In layman’s terms, both TuneUp and Rinse search your music collections, find those files with wrong labelling information, and then fills in that information for you. The information filled in by both programs includes Song Title, Artist Name, Album Name, Genre and the like.

Both TuneUp and Rinse perform this task equally well. If your music collection contains primarily popular songs then you can expect 100% accuracy from this feature. If your music collection contains a lot of obscure songs then both programs will still be able to provide you with somewhere around 85-90% accuracy. Both programs let you clean up your whole collection automatically in one go, and both programs take about the same amount of time to identify and recode each song’s metadata (a few seconds for the pair of tasks).

Winner: Tie. When it comes to fixing inaccurate meta-data both programs perform equally well.

Identifying and Removing Duplicate Audio Files

TuneUp and Rinse both use their matching process to accurately identify whether you have any duplicate songs within your audio collection, and then provide you with the ability to remove those duplicates (all at once, in small batches, or one at a time). Because their matching process relies on the unique audio blueprint of each song and not its metadata, both programs are much better at accurately identifying duplicates than iTunes or other program’s in-house duplicate removal feature.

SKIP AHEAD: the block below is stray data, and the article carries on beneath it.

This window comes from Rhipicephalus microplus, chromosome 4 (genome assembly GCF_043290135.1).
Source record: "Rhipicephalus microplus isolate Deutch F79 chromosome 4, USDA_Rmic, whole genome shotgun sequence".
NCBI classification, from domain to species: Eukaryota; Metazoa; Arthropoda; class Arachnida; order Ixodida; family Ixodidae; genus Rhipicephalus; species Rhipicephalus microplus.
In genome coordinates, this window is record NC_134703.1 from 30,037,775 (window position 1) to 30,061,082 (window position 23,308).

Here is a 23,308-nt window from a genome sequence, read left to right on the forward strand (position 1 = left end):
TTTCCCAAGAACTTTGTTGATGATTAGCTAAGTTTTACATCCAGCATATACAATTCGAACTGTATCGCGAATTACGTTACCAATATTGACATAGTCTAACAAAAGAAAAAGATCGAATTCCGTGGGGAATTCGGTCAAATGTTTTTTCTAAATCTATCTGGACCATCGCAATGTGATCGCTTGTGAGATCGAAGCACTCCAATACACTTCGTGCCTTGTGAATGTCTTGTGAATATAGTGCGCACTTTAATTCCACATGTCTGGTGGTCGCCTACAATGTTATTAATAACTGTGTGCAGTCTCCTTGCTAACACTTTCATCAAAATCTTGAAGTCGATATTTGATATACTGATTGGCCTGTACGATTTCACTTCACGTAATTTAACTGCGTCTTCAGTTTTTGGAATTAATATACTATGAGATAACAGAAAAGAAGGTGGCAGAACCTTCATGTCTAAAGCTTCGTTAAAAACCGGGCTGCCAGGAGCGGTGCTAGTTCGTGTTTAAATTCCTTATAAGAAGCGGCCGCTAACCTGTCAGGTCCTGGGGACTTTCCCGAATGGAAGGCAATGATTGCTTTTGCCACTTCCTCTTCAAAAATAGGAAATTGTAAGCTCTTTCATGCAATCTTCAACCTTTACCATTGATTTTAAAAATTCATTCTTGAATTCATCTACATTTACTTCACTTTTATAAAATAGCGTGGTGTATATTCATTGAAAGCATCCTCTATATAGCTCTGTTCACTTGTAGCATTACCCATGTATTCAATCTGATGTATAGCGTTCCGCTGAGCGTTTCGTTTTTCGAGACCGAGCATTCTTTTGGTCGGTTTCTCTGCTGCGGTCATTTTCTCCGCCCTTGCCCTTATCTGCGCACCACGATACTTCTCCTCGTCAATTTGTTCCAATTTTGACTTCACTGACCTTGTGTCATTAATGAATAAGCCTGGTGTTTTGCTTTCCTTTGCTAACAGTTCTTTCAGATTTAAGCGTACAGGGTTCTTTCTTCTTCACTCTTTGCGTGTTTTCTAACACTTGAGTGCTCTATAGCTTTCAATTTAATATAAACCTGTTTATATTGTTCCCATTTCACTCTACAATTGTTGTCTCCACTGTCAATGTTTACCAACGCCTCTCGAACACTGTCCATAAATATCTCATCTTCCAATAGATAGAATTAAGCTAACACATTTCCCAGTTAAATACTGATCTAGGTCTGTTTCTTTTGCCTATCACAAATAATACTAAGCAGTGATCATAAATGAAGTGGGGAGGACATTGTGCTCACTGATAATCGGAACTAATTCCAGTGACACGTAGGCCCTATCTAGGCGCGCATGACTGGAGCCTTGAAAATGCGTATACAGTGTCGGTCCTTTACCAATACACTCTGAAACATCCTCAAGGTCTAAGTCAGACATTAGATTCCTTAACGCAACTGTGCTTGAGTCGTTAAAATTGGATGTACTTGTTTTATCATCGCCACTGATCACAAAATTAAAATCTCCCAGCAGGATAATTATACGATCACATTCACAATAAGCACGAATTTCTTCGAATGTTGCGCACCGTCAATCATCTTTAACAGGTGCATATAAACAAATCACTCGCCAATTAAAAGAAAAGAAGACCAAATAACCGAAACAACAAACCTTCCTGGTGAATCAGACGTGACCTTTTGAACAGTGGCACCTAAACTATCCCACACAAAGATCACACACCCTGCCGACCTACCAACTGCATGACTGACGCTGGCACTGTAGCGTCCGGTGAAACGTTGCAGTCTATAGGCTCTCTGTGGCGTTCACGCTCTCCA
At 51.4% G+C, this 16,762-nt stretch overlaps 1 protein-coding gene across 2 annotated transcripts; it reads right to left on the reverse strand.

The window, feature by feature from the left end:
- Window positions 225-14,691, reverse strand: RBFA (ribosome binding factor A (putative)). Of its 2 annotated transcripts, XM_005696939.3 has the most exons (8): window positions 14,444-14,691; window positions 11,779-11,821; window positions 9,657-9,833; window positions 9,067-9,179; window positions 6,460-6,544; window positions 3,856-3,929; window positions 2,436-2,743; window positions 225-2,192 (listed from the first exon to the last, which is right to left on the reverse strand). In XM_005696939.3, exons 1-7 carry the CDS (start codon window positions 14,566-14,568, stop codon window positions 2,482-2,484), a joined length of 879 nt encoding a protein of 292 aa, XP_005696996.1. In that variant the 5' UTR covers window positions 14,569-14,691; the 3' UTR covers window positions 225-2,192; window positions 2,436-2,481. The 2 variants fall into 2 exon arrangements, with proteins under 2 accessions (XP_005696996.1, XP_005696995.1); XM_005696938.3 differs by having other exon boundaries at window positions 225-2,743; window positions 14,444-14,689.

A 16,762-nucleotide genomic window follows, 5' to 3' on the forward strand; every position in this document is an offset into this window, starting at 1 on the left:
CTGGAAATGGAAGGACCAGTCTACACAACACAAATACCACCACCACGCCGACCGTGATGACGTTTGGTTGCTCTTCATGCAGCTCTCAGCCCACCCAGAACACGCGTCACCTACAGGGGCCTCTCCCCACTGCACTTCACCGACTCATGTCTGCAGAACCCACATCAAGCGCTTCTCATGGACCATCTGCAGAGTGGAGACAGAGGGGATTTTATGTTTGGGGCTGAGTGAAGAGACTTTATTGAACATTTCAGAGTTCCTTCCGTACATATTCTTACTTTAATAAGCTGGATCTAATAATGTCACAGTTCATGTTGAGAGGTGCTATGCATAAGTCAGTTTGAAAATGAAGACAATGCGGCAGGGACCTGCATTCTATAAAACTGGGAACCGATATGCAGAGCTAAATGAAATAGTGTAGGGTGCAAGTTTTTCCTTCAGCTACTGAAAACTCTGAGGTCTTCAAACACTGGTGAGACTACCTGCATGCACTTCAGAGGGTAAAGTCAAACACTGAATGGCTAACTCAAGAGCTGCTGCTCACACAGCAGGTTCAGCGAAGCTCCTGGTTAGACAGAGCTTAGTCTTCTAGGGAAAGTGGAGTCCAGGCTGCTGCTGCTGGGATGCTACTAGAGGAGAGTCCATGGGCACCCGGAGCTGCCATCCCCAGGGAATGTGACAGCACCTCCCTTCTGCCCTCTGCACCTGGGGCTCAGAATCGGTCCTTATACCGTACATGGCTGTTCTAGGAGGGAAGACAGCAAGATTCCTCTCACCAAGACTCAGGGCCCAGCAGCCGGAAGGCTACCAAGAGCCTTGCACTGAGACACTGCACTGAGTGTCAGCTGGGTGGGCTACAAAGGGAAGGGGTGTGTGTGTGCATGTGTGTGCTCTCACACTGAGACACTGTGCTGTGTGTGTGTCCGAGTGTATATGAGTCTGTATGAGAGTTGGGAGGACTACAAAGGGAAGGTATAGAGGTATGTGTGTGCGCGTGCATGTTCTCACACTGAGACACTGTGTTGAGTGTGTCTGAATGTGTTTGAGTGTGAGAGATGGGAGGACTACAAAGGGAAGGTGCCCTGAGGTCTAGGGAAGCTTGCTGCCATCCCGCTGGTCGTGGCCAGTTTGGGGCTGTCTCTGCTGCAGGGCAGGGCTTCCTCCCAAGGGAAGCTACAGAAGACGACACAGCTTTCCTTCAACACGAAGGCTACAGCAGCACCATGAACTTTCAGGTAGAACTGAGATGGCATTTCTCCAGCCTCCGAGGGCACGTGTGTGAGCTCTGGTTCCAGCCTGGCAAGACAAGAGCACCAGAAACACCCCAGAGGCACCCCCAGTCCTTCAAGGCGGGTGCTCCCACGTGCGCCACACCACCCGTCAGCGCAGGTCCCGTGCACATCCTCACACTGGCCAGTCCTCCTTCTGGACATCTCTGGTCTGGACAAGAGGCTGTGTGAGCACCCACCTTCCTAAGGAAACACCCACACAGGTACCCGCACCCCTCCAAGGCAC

Once again, both programs work essentially the same here. However, Rinse provides a little more flexibility and precision with their duplicate removal feature because the program lets you ignore certain metadata (like specific albums or artists) when matching songs. This is a neat feature, though it’s difficult to see under what real-world circumstances someone wouldn’t want to remove duplicates from a specific artist, album or genre of music.

Winner: Rinse, though barely.

Finding and Attaching Missing Album Art